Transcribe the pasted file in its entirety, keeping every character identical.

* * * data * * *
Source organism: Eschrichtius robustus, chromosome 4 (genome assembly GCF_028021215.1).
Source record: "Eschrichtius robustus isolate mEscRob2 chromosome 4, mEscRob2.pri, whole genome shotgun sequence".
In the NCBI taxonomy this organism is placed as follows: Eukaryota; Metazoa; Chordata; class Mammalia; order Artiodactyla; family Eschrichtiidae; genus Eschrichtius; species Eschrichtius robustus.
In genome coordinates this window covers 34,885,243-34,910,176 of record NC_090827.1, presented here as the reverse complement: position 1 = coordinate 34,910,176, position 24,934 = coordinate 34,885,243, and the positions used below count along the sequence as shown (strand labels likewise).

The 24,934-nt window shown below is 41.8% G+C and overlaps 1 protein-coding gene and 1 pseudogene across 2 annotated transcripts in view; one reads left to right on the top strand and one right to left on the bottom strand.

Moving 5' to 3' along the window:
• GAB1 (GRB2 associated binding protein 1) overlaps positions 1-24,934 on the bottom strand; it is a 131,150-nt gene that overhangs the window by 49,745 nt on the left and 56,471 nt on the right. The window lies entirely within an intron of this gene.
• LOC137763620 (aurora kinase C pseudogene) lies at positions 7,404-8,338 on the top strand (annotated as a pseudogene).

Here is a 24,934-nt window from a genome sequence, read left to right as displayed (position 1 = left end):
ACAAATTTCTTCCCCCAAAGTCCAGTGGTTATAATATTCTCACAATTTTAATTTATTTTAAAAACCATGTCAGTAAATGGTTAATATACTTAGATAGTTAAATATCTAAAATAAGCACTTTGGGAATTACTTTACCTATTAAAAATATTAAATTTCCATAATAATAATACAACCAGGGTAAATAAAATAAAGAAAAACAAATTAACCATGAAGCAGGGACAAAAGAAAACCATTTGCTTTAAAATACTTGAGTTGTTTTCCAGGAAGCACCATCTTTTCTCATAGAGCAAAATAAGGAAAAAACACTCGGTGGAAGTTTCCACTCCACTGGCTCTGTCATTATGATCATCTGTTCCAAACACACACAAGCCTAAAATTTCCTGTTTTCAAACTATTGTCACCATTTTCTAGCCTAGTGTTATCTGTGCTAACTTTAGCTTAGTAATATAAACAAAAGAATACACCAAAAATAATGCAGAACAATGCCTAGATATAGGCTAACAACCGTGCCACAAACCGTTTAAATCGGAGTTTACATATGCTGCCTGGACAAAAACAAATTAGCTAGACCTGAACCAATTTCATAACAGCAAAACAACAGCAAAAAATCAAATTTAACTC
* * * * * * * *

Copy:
Source organism: Eschrichtius robustus, chromosome 4 (genome assembly GCF_028021215.1).
Source record: "Eschrichtius robustus isolate mEscRob2 chromosome 4, mEscRob2.pri, whole genome shotgun sequence".
In the NCBI taxonomy this organism is placed as follows: Eukaryota; Metazoa; Chordata; class Mammalia; order Artiodactyla; family Eschrichtiidae; genus Eschrichtius; species Eschrichtius robustus.
In genome coordinates this window covers 34,885,243-34,910,176 of record NC_090827.1, presented here as the reverse complement: position 1 = coordinate 34,910,176, position 24,934 = coordinate 34,885,243, and the positions used below count along the sequence as shown (strand labels likewise).

The 24,934-nt window shown below is 41.8% G+C and overlaps 1 protein-coding gene and 1 pseudogene across 2 annotated transcripts in view; one reads left to right on the top strand and one right to left on the bottom strand.

Moving 5' to 3' along the window:
• GAB1 (GRB2 associated binding protein 1) overlaps positions 1-24,934 on the bottom strand; it is a 131,150-nt gene that overhangs the window by 49,745 nt on the left and 56,471 nt on the right. The window lies entirely within an intron of this gene.
• LOC137763620 (aurora kinase C pseudogene) lies at positions 7,404-8,338 on the top strand (annotated as a pseudogene).

Here is a 24,934-nt window from a genome sequence, read left to right as displayed (position 1 = left end):
ACAAATTTCTTCCCCCAAAGTCCAGTGGTTATAATATTCTCACAATTTTAATTTATTTTAAAAACCATGTCAGTAAATGGTTAATATACTTAGATAGTTAAATATCTAAAATAAGCACTTTGGGAATTACTTTACCTATTAAAAATATTAAATTTCCATAATAATAATACAACCAGGGTAAATAAAATAAAGAAAAACAAATTAACCATGAAGCAGGGACAAAAGAAAACCATTTGCTTTAAAATACTTGAGTTGTTTTCCAGGAAGCACCATCTTTTCTCATAGAGCAAAATAAGGAAAAAACACTCGGTGGAAGTTTCCACTCCACTGGCTCTGTCATTATGATCATCTGTTCCAAACACACACAAGCCTAAAATTTCCTGTTTTCAAACTATTGTCACCATTTTCTAGCCTAGTGTTATCTGTGCTAACTTTAGCTTAGTAATATAAACAAAAGAATACACCAAAAATAATGCAGAACAATGCCTAGATATAGGCTAACAACCGTGCCACAAACCGTTTAAATCGGAGTTTACATATGCTGCCTGGACAAAAACAAATTAGCTAGACCTGAACCAATTTCATAACAGCAAAACAACAGCAAAAAATCAAATTTAACTC